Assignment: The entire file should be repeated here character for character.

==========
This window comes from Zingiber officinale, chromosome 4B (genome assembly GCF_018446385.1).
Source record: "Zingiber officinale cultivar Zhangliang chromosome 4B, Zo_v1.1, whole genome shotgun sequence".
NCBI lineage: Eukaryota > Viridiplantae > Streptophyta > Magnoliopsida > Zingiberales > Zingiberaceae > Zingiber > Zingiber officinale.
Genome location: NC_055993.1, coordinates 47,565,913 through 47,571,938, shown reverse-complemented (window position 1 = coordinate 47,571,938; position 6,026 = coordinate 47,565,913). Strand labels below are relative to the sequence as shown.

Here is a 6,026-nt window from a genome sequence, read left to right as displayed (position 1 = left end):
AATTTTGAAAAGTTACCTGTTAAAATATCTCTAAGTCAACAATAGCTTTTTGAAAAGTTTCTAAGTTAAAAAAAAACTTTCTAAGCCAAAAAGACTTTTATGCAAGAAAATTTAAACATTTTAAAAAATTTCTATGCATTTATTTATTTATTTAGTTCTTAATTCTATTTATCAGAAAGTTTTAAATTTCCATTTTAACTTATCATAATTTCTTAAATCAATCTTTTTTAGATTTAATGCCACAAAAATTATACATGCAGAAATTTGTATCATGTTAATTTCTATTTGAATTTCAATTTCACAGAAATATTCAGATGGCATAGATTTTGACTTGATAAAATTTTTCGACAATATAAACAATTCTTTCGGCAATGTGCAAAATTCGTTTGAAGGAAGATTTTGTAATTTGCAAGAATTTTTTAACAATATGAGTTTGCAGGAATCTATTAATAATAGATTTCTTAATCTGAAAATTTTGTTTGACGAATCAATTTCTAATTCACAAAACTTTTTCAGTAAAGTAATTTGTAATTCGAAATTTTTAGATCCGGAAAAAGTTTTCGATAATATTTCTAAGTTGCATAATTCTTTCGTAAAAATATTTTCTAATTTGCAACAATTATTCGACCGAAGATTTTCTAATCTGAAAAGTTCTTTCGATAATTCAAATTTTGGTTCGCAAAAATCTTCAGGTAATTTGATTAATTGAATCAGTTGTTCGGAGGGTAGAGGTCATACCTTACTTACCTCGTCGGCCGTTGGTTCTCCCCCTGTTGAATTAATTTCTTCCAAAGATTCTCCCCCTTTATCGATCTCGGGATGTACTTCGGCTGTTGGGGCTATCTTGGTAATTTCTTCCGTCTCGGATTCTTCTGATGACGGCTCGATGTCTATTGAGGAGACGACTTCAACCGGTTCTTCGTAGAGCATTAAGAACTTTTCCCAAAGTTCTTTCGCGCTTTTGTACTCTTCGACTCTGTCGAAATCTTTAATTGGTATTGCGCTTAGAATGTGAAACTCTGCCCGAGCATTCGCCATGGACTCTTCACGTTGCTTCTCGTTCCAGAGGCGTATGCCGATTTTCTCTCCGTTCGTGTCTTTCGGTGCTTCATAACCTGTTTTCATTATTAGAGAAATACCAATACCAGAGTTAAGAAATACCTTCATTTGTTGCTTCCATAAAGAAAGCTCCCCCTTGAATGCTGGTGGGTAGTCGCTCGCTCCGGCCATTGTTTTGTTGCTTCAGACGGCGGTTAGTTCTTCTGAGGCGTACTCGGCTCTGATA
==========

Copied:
This window comes from Zingiber officinale, chromosome 4B (genome assembly GCF_018446385.1).
Source record: "Zingiber officinale cultivar Zhangliang chromosome 4B, Zo_v1.1, whole genome shotgun sequence".
NCBI lineage: Eukaryota > Viridiplantae > Streptophyta > Magnoliopsida > Zingiberales > Zingiberaceae > Zingiber > Zingiber officinale.
Genome location: NC_055993.1, coordinates 47,565,913 through 47,571,938, shown reverse-complemented (window position 1 = coordinate 47,571,938; position 6,026 = coordinate 47,565,913). Strand labels below are relative to the sequence as shown.

Here is a 6,026-nt window from a genome sequence, read left to right as displayed (position 1 = left end):
AATTTTGAAAAGTTACCTGTTAAAATATCTCTAAGTCAACAATAGCTTTTTGAAAAGTTTCTAAGTTAAAAAAAAACTTTCTAAGCCAAAAAGACTTTTATGCAAGAAAATTTAAACATTTTAAAAAATTTCTATGCATTTATTTATTTATTTAGTTCTTAATTCTATTTATCAGAAAGTTTTAAATTTCCATTTTAACTTATCATAATTTCTTAAATCAATCTTTTTTAGATTTAATGCCACAAAAATTATACATGCAGAAATTTGTATCATGTTAATTTCTATTTGAATTTCAATTTCACAGAAATATTCAGATGGCATAGATTTTGACTTGATAAAATTTTTCGACAATATAAACAATTCTTTCGGCAATGTGCAAAATTCGTTTGAAGGAAGATTTTGTAATTTGCAAGAATTTTTTAACAATATGAGTTTGCAGGAATCTATTAATAATAGATTTCTTAATCTGAAAATTTTGTTTGACGAATCAATTTCTAATTCACAAAACTTTTTCAGTAAAGTAATTTGTAATTCGAAATTTTTAGATCCGGAAAAAGTTTTCGATAATATTTCTAAGTTGCATAATTCTTTCGTAAAAATATTTTCTAATTTGCAACAATTATTCGACCGAAGATTTTCTAATCTGAAAAGTTCTTTCGATAATTCAAATTTTGGTTCGCAAAAATCTTCAGGTAATTTGATTAATTGAATCAGTTGTTCGGAGGGTAGAGGTCATACCTTACTTACCTCGTCGGCCGTTGGTTCTCCCCCTGTTGAATTAATTTCTTCCAAAGATTCTCCCCCTTTATCGATCTCGGGATGTACTTCGGCTGTTGGGGCTATCTTGGTAATTTCTTCCGTCTCGGATTCTTCTGATGACGGCTCGATGTCTATTGAGGAGACGACTTCAACCGGTTCTTCGTAGAGCATTAAGAACTTTTCCCAAAGTTCTTTCGCGCTTTTGTACTCTTCGACTCTGTCGAAATCTTTAATTGGTATTGCGCTTAGAATGTGAAACTCTGCCCGAGCATTCGCCATGGACTCTTCACGTTGCTTCTCGTTCCAGAGGCGTATGCCGATTTTCTCTCCGTTCGTGTCTTTCGGTGCTTCATAACCTGTTTTCATTATTAGAGAAATACCAATACCAGAGTTAAGAAATACCTTCATTTGTTGCTTCCATAAAGAAAGCTCCCCCTTGAATGCTGGTGGGTAGTCGCTCGCTCCGGCCATTGTTTTGTTGCTTCAGACGGCGGTTAGTTCTTCTGAGGCGTACTCGGCTCTGATA